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The rising costs of healthcare in the United States has been a point of concern for many years. This concern has largely been focussed on the economic problem involved in these costs, when the living poor are unable to afford basic healthcare. The widely accepted solution is creating a system that fairly allocates the health care resources and permits equitable access for all social classes. Though this solution seems logical, there are many underlying ethical dilemmas involved in its implementation. Lawrence Gostin and Robert Veatch each develop arguments and solutions for universal health care by utilizing various ethical theories and approaches. In what follows, I will compare and contrast the arguments for universal health care and offer my objections and replies to the solutions they provide.
Rawlsian Theory as a Basis for the Necessity of Health Care
Gostin and Veatch base their arguments for universal healthcare under the premise of Rawlsian theory. This theory asserts that every individual should make decisions under a “veil of ignorance,” where everyone has no concept of what social class, status or economic position they will be born into. If everyone in the “original position” is to make a decision, Rawls assumes their decision will benefit the most people and produce the least harm in a society. Gostin and Veatch vary in their applications of Rawlsian theory to healthcare.
Gostin develops his argument for a universal healthcare system under the Rawlsian theory by stressing the value of health as a basic reason for equitable health care. He begins his essay with an array of facts and data stressing the value of health and why the government should intervene with universal coverage. He asserts “the prevention of disease [. . .] and promotion of health [. . .] provides the preeminent justification for the government to act for the welfare of society” (72). His assumption is backed by the argument that equitable access is warranted by the claim that health care is essential to the ability for one to pursue opportunities in life. Accordingly, Gostin maintains that if an individual is placed under the veil, he will choose a health policy that allows for equal access because it is the foundation for their future.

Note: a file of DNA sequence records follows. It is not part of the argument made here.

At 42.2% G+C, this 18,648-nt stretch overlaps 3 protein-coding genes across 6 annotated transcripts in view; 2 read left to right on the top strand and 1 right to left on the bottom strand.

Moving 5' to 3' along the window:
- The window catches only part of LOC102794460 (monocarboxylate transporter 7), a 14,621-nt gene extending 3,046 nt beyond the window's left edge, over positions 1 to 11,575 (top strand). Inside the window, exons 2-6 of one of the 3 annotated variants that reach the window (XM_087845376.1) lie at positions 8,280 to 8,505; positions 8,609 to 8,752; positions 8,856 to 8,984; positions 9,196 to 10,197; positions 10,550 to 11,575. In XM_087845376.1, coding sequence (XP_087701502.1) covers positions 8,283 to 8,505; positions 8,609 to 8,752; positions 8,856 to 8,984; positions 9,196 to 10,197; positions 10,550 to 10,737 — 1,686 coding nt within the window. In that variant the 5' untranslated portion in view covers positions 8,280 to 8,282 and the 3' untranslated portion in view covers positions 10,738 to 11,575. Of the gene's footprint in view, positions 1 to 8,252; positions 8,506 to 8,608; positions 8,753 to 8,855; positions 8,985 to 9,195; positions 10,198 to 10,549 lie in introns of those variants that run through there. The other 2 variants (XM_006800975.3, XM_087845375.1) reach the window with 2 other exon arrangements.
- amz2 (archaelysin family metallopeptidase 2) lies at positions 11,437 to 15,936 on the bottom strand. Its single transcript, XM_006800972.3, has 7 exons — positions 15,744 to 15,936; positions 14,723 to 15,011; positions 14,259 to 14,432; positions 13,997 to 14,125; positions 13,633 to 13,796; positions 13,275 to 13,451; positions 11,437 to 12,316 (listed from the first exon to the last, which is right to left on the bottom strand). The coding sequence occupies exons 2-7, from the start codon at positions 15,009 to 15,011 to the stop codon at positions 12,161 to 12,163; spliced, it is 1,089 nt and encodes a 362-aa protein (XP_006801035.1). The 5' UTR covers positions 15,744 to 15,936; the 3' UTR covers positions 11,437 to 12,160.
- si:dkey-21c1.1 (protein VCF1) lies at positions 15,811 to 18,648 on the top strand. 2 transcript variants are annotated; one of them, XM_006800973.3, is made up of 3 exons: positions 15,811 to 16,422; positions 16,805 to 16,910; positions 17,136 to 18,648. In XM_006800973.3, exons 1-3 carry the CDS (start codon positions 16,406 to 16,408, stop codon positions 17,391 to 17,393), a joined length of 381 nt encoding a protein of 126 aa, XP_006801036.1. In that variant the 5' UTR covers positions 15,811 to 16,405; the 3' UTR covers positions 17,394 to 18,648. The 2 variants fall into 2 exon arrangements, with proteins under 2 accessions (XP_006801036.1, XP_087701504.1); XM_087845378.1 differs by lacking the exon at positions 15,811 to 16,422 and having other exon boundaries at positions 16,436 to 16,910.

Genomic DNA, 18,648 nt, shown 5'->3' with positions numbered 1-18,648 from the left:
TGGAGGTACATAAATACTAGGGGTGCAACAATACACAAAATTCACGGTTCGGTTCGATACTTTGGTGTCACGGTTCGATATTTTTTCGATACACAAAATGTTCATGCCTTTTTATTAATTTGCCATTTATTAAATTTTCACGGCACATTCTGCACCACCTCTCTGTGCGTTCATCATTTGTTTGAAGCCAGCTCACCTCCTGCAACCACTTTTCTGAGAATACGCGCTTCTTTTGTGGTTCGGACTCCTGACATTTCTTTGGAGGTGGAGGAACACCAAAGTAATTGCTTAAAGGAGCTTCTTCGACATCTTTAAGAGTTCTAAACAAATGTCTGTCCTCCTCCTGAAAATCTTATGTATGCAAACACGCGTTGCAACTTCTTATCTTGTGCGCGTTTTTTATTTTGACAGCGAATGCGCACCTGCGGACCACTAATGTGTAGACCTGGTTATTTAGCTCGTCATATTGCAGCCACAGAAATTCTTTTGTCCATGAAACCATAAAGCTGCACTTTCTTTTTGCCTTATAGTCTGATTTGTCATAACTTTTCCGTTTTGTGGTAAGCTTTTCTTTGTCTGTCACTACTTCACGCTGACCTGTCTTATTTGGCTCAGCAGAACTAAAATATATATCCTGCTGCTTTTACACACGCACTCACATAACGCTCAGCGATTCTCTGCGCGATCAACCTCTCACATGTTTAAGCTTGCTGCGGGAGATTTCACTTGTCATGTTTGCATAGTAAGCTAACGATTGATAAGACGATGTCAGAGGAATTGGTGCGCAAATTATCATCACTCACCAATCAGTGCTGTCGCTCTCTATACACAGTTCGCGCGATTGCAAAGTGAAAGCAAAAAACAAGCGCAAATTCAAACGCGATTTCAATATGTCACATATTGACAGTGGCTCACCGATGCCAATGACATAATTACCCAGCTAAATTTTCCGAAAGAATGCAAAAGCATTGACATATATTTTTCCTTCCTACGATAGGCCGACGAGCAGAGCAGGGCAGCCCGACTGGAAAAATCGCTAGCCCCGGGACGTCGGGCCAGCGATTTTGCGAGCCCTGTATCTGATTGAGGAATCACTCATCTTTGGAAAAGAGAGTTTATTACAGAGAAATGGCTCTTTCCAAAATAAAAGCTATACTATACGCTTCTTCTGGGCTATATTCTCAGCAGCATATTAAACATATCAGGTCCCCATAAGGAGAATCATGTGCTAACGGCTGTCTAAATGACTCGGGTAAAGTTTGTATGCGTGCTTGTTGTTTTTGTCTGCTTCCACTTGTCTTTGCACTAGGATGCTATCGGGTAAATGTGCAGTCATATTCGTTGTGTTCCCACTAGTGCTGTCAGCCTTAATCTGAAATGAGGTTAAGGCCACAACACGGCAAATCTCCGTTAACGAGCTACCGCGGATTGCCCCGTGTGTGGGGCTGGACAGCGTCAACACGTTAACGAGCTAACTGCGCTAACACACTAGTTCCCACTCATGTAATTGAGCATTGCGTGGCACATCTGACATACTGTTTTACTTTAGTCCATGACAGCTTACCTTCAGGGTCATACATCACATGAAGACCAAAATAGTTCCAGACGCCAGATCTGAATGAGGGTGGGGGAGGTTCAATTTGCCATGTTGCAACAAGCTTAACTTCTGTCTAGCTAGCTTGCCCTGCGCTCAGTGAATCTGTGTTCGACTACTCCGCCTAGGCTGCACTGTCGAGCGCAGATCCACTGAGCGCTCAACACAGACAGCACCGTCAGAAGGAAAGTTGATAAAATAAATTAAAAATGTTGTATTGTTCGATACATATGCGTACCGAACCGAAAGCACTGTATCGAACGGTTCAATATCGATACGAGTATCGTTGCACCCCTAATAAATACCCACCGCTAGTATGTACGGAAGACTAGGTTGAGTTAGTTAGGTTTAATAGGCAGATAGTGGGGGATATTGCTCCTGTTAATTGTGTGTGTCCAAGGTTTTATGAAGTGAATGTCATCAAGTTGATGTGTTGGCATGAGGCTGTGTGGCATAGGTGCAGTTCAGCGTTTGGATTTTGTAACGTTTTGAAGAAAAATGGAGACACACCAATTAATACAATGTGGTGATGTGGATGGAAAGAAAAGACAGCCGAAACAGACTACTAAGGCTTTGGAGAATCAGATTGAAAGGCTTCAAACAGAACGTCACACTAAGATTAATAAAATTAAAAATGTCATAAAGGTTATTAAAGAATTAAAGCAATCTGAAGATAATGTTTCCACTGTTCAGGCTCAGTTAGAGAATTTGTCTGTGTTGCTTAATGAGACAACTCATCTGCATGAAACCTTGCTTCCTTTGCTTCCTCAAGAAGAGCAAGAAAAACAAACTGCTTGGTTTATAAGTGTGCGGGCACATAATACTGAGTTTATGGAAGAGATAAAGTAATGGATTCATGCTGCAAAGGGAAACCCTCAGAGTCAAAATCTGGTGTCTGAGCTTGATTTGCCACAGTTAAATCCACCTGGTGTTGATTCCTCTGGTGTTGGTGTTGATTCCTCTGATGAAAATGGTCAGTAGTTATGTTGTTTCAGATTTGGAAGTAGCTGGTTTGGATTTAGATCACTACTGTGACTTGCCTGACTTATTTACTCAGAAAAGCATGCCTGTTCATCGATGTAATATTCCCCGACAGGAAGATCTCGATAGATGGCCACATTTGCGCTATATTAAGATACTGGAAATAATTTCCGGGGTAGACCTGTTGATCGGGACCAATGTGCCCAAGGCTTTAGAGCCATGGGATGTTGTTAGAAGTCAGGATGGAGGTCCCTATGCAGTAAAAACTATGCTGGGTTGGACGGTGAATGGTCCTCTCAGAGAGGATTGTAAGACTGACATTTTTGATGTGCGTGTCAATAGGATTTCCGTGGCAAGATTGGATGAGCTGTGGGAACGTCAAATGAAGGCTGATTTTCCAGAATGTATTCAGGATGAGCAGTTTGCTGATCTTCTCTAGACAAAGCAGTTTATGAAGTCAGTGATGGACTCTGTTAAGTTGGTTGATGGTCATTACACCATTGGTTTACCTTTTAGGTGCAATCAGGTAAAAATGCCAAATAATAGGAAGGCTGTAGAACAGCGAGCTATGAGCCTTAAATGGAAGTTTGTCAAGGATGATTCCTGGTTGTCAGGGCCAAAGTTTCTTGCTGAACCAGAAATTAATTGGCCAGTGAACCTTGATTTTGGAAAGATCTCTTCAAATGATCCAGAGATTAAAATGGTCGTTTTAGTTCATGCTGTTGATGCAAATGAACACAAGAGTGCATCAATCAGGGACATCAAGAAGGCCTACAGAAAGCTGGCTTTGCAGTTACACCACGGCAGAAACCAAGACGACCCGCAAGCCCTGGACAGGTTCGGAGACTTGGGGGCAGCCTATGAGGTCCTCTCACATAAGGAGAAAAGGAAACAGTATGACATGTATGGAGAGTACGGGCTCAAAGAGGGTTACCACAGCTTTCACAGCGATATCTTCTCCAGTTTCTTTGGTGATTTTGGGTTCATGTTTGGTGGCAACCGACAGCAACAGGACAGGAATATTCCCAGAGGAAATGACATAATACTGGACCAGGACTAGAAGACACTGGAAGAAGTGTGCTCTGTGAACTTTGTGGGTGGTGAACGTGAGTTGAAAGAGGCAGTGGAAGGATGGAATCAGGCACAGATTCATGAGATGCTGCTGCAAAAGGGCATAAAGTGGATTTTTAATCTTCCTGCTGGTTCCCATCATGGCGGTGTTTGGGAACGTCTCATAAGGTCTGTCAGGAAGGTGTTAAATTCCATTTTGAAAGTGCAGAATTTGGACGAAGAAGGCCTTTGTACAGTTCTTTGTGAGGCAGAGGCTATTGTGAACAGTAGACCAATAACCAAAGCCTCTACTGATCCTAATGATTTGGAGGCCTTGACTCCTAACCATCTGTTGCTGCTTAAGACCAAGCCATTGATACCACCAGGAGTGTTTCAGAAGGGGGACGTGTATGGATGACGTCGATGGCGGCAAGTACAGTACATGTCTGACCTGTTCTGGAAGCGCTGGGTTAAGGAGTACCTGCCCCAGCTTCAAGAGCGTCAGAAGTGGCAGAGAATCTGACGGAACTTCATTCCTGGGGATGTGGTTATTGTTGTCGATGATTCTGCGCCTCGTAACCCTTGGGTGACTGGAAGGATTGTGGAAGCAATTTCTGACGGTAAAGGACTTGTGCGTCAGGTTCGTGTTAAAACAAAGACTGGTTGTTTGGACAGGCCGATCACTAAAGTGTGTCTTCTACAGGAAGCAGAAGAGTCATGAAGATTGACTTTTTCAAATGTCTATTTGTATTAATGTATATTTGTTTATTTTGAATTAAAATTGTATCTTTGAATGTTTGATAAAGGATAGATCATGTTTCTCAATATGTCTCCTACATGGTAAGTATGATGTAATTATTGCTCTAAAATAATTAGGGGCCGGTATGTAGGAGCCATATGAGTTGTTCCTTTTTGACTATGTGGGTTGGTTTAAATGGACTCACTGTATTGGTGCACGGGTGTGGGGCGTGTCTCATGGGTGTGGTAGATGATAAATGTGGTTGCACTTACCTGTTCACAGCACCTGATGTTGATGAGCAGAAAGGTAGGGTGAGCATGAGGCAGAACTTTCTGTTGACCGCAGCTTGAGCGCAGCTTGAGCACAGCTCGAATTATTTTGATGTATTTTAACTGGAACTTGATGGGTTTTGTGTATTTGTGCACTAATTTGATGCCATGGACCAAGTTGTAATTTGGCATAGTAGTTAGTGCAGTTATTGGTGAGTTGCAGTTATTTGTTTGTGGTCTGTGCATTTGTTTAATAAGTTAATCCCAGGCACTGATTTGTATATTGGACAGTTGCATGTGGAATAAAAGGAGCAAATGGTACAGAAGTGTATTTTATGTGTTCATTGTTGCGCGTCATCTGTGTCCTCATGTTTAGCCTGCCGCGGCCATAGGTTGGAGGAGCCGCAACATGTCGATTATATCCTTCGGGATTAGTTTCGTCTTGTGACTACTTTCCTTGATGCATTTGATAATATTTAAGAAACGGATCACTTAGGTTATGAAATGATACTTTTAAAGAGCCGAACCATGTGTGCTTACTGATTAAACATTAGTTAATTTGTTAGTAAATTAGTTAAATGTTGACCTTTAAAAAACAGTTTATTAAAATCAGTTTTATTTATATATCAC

Differing from Gostin, Veatch utilizes the Rawlsian theory to argue his position of justice in universal health care under the premise of a moral community. Veatch defines a moral community as one that is generated under the principle that each person’s welfare counts equally. From this basic definition, Veatch then introduces the Rawlsian theory and concludes that members of a moral community respect each other on the basis of mutual trust and loyalty (53). The ways in which Gostin and Veatch utilize their interpretations of the Rawlsian theory have both their strengths and weaknesses.